Instant Trade Analysis: Other Aspects of the Day the Yanks KILLED It

Even as the prohibitive favorites to win the AL East, the New York Yankees just got favorite…er. In fact, they might be the prohibitive favorites to win the whole damn thing. Because the New York Yankees just had a day.

Already excellently covered by BockerKnocker earlier in the evening, the Yanks pulled off a major trade tonight involving the primary pieces Jesus Montero and Michael Pineda.

This in itself is gigantic for the Yankees, and beneficial in many ways aside from the talent they had just traded for. With the aging, high-paid Yankees infield of Alex Rodgriguez, Mark Teixeira, Derek Jeter and Robinson Cano, along with Nick Swisher and Eduardo Nunez, the Yankees have multiple players that can play all four infield positions. Switching between these 6 men is a necessity manager Joe Girardi must deal with in order to keep his older stars fresh and ready for another 162 game stretch. That means DH-ing A-Rod and Jeter in particular, leaving rookie DH Jesus Montero on the bench for multiple days in a week.

So what to do with this problem? Somebody had to go, and seeing as he had such high trade value and lack of a heavy, multi-year contract, Montero was the logical choice to go.

Again, BockerKnocker covered what it means for the Yanks to lose Montero – he’s an absolute stud, and a homegrown one at that. But on the other side, the Yanks acquired Michael Pineda, a fireballing Cuban right hander, built like a tight end at 6’7″ and 260 lbs. If you’ve never seen him, imagine Ron Gronkowski’s body, with Randy Johnson’s arms, except young and perpetually looking pissed off. I watched Pineda pitch a bunch this year, and he is an absolute monster. Though he tailed off at the end of the year, Pineda killed the AL with a 3.03 ERA, and 113 strikeouts in the same amount of innings. Though projected to be a future ace, right now Pineda is most well-served to be the second or third best pitcher in any rotation – exactly what he’ll be with the Yankees.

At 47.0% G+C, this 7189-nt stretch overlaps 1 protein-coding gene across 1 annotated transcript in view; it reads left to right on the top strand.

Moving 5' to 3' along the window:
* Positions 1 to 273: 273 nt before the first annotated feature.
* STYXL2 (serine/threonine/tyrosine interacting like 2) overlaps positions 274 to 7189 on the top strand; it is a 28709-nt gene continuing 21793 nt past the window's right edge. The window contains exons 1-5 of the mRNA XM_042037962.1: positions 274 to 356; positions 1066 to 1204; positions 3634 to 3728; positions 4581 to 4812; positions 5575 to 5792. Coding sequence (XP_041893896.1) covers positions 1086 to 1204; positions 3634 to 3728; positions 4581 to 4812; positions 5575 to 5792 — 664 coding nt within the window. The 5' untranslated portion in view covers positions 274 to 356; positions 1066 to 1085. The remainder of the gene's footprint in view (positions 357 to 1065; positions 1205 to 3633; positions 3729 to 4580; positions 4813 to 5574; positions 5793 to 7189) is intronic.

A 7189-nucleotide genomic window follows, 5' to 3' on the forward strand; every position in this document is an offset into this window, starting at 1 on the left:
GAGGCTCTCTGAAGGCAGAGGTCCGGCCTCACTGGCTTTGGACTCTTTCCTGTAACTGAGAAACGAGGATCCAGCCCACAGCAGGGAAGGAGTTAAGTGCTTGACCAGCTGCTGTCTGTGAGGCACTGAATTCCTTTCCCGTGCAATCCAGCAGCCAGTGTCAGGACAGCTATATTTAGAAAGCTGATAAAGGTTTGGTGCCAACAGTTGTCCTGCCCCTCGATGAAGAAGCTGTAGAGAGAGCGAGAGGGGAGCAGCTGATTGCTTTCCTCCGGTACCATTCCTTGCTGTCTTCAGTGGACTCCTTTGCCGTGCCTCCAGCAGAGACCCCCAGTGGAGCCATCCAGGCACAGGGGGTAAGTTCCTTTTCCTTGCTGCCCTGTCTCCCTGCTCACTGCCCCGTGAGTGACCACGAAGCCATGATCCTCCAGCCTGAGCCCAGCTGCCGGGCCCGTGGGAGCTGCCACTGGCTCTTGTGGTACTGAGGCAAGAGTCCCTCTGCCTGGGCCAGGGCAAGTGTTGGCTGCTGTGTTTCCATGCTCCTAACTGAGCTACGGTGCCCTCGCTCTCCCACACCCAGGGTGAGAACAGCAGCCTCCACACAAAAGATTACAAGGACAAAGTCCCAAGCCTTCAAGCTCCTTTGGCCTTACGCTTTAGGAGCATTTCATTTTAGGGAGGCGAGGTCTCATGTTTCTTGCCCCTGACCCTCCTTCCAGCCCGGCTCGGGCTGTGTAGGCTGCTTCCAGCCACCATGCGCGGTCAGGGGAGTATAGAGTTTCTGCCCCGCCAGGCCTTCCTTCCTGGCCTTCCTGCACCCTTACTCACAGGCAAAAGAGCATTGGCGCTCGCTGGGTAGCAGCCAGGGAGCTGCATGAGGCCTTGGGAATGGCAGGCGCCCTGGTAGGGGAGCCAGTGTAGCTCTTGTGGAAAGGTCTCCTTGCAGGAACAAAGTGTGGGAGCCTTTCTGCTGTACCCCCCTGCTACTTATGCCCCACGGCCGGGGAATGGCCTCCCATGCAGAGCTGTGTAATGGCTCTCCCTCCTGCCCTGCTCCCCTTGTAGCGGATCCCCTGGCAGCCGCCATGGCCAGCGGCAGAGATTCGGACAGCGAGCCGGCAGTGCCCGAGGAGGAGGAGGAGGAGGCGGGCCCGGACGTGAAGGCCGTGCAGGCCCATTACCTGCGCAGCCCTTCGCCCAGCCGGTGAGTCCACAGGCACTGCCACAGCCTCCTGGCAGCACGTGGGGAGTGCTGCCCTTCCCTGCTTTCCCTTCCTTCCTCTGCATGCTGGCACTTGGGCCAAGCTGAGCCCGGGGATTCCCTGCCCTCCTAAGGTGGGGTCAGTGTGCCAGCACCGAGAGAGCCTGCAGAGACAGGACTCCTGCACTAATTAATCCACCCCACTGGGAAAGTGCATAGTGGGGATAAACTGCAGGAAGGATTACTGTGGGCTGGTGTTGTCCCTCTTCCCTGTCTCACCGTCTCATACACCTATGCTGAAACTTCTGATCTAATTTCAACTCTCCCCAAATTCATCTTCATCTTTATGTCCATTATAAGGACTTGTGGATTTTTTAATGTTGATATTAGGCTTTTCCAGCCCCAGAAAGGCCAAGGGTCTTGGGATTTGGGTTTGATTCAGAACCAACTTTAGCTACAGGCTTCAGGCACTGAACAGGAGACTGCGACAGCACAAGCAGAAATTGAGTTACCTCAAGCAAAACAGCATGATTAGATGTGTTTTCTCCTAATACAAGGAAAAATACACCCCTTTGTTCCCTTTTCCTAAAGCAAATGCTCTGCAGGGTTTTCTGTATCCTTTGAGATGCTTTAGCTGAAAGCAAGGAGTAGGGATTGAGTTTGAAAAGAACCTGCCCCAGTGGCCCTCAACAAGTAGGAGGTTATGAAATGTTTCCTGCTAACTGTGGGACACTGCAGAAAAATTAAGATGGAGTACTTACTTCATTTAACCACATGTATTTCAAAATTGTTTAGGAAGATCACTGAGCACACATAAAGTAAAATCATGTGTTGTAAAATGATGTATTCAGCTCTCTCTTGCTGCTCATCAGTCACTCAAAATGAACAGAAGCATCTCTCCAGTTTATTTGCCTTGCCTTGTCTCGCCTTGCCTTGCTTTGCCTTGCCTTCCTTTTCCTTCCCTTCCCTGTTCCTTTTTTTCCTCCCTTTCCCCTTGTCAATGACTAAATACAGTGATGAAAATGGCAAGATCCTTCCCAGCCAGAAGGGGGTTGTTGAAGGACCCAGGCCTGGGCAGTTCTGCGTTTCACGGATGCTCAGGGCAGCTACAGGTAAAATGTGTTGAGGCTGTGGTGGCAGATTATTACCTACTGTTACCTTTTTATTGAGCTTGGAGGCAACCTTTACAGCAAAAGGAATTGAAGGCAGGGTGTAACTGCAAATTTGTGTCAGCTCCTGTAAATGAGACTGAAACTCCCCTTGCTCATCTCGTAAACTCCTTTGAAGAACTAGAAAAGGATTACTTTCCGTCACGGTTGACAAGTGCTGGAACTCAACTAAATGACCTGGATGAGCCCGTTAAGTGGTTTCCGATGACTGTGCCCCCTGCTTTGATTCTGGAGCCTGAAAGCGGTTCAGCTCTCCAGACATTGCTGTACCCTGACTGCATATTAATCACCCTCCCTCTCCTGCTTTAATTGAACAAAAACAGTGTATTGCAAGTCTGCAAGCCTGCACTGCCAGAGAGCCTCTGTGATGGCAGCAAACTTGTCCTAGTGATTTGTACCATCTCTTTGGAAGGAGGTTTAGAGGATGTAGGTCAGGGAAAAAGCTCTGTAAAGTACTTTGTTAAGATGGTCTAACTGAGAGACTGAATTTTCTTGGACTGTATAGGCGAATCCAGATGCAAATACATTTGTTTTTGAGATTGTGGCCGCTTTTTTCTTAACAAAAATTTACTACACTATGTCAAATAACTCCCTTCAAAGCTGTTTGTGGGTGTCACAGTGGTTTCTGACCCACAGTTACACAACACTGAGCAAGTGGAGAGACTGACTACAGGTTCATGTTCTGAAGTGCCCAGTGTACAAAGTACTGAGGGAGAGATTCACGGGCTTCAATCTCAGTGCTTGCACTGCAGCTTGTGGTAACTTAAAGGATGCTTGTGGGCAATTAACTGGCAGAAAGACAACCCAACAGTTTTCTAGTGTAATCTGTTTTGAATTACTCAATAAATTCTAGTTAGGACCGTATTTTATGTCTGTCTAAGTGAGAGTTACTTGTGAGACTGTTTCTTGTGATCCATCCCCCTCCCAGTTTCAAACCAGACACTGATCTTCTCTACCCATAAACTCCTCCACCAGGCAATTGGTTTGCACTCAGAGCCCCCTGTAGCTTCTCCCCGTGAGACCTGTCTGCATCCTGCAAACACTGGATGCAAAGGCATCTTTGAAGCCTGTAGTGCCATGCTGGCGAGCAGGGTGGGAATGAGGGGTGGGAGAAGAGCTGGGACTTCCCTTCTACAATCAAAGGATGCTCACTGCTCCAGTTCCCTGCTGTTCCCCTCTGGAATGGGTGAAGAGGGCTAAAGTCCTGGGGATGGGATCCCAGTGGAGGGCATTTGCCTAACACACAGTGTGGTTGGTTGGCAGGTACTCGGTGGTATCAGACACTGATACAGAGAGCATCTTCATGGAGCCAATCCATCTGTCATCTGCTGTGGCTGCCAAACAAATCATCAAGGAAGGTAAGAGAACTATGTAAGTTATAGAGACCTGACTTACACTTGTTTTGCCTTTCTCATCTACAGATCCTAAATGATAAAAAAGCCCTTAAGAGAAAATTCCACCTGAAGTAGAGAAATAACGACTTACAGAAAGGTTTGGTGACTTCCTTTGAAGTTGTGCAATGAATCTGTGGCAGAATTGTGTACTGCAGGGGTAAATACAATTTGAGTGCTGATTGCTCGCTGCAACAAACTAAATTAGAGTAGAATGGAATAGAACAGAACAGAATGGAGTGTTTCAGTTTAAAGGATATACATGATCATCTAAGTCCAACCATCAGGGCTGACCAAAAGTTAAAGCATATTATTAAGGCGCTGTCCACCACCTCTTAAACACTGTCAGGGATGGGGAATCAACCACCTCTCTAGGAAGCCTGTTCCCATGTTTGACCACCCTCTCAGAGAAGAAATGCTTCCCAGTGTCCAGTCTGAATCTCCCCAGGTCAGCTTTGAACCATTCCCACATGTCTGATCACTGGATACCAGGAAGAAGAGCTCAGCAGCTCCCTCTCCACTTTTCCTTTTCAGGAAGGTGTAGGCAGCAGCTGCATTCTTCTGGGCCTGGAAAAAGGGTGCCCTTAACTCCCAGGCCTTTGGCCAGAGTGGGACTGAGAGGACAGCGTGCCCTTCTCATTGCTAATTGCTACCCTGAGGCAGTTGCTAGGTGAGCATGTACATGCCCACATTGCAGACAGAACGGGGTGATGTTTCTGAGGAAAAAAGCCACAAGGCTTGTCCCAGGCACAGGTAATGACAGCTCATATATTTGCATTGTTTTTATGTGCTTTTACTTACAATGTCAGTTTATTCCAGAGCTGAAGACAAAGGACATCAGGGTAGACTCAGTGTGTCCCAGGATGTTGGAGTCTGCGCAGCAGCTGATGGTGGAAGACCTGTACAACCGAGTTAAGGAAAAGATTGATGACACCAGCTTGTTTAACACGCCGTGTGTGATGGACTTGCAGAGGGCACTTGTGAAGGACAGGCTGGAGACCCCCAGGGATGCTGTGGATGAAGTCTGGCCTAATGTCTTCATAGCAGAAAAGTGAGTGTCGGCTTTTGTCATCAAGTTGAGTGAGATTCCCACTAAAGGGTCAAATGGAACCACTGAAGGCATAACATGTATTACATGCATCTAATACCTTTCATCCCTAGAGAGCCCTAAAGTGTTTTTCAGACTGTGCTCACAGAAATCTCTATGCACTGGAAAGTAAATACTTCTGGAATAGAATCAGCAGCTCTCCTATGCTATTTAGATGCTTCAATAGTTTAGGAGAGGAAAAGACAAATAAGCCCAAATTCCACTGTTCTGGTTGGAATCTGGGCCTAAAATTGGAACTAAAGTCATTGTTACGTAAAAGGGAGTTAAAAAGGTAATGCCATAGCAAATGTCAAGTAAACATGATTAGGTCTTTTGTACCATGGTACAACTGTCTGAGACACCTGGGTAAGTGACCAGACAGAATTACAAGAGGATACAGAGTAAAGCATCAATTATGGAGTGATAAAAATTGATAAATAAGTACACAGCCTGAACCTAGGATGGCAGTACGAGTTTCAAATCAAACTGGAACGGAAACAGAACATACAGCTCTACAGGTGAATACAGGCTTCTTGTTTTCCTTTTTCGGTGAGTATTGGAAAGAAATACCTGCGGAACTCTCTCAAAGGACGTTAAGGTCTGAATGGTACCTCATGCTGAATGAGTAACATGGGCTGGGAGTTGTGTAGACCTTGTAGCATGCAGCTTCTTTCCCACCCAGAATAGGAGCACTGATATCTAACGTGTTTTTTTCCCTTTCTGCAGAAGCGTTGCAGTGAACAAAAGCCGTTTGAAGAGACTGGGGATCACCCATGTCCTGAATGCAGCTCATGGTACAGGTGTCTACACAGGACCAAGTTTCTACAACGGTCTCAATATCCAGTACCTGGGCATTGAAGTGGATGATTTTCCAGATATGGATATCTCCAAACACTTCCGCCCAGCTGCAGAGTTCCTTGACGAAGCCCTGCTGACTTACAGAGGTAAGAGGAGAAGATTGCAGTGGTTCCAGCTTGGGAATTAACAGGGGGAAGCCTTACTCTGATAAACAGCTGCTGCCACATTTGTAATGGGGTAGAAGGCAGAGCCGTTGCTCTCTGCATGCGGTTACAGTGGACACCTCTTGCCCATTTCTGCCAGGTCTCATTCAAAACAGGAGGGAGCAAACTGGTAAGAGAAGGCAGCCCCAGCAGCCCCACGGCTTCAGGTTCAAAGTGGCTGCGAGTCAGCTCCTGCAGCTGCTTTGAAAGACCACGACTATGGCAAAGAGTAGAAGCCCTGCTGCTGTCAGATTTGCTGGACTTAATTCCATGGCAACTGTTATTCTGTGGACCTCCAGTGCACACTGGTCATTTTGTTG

However, I’ve got my reservations about Pineda in the Bronx. For most of last year, Pineda lived in relative anonymity. he pitched in the quiet AL West, for a team no one expected to achieve against a subpar A’s team and a oddly mediocre Angels squad. H estarted the year off with little fanfare, and even that came from only fantasy baseball nerds (me) and the 17 Mariners fans left. Without expectations, Pineda was the imposing juggernaut reflected by his hulking stature on the mound. But then came the accolades, the internet buzz and the All-Star berth. All combined, Pineda performed at less than league average in the second half – he still was striking out a ton of guys, but giving up more hits and homers than ever before. As soon as the pressure came, Pineda wilted even in the moderate Seattle weather.

Now let’s extrapolate this situation and add 69,000 times the amount of pressure that he ever had in Seattle. Tonight, people are out in New York, buying shots and dedicating them to the acquisition of Michael Pineda. With the Yanks faithful having to endure a couple years of D-list pitchers supporting ace CC Sabathia, a young, cheap stud like Pineda is a dream come true. I just don’t think that a man whose shown that he doesn’t respond well to pressure can immediately succeed in New York. This is not to say that he’ll never be the dominant force he has the physical tools to be while in pinstripes, but I highly doubt it’ll be an instantaneous and smooth transition. Overall, a great trade for a team that badly needed … Read more...